The Garden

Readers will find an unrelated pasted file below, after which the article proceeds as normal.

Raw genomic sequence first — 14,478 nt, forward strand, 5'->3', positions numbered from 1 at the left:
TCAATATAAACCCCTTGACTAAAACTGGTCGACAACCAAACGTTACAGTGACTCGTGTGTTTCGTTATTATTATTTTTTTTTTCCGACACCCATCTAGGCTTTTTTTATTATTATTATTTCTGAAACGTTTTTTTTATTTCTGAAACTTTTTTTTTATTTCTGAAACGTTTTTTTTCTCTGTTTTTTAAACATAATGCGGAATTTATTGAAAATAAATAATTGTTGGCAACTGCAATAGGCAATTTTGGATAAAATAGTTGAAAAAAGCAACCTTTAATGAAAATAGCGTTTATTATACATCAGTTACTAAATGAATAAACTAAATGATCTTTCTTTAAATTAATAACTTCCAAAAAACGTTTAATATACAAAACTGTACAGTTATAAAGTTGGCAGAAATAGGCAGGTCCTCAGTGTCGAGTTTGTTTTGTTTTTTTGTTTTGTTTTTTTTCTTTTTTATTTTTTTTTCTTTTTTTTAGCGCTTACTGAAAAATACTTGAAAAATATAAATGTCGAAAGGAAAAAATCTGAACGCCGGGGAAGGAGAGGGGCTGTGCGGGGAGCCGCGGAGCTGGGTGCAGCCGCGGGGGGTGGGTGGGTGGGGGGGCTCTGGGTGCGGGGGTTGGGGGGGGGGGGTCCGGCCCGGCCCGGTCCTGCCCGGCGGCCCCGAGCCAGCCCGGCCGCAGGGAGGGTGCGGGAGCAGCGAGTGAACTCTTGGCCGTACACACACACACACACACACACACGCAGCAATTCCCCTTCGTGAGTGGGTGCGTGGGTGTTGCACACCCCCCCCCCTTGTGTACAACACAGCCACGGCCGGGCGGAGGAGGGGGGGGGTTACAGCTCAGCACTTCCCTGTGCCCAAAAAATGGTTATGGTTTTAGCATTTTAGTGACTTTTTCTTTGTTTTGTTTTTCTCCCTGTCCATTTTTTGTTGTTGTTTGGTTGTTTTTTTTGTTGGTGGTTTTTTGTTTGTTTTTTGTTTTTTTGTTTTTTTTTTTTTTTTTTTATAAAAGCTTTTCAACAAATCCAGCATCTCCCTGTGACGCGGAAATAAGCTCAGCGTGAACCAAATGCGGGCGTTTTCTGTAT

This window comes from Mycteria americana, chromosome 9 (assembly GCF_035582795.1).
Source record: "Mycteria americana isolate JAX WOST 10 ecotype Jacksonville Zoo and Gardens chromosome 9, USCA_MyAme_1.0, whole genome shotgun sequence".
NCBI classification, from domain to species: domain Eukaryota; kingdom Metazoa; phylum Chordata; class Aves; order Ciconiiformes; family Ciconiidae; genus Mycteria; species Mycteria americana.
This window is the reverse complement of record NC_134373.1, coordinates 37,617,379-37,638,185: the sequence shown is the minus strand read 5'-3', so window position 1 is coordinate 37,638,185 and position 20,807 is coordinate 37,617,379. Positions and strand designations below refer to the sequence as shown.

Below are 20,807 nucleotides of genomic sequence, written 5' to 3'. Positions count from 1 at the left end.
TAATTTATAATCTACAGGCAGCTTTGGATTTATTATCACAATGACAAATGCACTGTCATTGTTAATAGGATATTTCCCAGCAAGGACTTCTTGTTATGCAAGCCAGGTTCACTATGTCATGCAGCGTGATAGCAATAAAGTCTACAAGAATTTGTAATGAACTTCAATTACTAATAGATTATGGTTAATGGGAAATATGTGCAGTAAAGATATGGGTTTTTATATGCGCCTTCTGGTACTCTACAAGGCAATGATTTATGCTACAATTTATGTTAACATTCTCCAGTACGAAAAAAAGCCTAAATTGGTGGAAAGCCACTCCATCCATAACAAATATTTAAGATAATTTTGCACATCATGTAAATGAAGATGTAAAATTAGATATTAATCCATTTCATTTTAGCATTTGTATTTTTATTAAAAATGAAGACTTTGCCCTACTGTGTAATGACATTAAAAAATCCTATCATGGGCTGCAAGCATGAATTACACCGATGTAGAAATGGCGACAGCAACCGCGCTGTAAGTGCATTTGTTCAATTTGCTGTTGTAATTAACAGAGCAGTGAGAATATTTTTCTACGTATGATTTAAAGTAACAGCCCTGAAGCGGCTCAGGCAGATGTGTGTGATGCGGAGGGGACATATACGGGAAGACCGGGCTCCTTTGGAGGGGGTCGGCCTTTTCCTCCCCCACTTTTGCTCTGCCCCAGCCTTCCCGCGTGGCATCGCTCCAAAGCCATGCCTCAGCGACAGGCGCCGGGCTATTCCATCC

My father always had a garden. I can never remember a year that he didn’t. He always seemed to find a plot even when we lived in the house with someone else. They always appreciated the vegetables he provided in exchange for his use of the garden plot. The vegetables were very important to our food supply but he probably would have had a garden anyway. He was from a large family with 11 brothers and sisters who had learned to depend on a garden for adequate food. Each year in early spring he would hire someone with a mule to plow up the available plot. Then he used a small push plow to prepare the soil for the plants and seeds. He always had tomatoes, okra, peppers, watermelons, cantaloupes, bush beans, and pole beans. He had a method of staking the pole beans which was somewhat unique. He ran wire down the row from a post about five feet high to a post at the other end of the row. Then he ran twine up and down from boards on the ground around the wire from one end of the row to the other. The pole beans had runners that would climb up the twine. The end result was he could pick them from a standing position. One summer watermelons came up from where we had discarded the rinds and seeds. The vines ran up a fence and started making melons, He built a shelf for the melons to rest on while they grew very large. This became the conversation of the neighborhood. In the fall Dad would remove all of the dead plants and sow turnip seeds over the whole plot that would provide turnip greens and turnips for most of the winter months. In later years when we had our own home he added a flower garden. He planted several types but his prize flowers were dahlias which he entered in the Fayette County Fair each year.